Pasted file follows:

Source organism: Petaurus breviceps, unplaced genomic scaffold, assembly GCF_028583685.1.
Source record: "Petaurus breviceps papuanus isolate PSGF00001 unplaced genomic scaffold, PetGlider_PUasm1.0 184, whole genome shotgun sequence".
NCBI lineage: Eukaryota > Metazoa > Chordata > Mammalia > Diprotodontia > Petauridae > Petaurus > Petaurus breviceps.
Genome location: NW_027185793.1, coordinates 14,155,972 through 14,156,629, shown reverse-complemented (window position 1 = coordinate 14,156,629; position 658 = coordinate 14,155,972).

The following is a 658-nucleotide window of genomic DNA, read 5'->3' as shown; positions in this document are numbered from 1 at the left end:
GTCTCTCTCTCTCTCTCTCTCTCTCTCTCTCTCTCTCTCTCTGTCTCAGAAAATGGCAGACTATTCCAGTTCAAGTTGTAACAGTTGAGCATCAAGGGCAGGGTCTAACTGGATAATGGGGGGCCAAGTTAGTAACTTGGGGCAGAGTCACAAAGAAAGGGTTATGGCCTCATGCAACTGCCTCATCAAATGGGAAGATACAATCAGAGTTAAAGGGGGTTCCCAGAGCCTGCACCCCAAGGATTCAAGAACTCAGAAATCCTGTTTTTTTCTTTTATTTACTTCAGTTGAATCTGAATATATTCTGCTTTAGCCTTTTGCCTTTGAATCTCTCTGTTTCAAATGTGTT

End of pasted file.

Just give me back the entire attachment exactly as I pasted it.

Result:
Source organism: Petaurus breviceps, unplaced genomic scaffold, assembly GCF_028583685.1.
Source record: "Petaurus breviceps papuanus isolate PSGF00001 unplaced genomic scaffold, PetGlider_PUasm1.0 184, whole genome shotgun sequence".
NCBI lineage: Eukaryota > Metazoa > Chordata > Mammalia > Diprotodontia > Petauridae > Petaurus > Petaurus breviceps.
Genome location: NW_027185793.1, coordinates 14,155,972 through 14,156,629, shown reverse-complemented (window position 1 = coordinate 14,156,629; position 658 = coordinate 14,155,972).

The following is a 658-nucleotide window of genomic DNA, read 5'->3' as shown; positions in this document are numbered from 1 at the left end:
GTCTCTCTCTCTCTCTCTCTCTCTCTCTCTCTCTCTCTCTCTGTCTCAGAAAATGGCAGACTATTCCAGTTCAAGTTGTAACAGTTGAGCATCAAGGGCAGGGTCTAACTGGATAATGGGGGGCCAAGTTAGTAACTTGGGGCAGAGTCACAAAGAAAGGGTTATGGCCTCATGCAACTGCCTCATCAAATGGGAAGATACAATCAGAGTTAAAGGGGGTTCCCAGAGCCTGCACCCCAAGGATTCAAGAACTCAGAAATCCTGTTTTTTTCTTTTATTTACTTCAGTTGAATCTGAATATATTCTGCTTTAGCCTTTTGCCTTTGAATCTCTCTGTTTCAAATGTGTT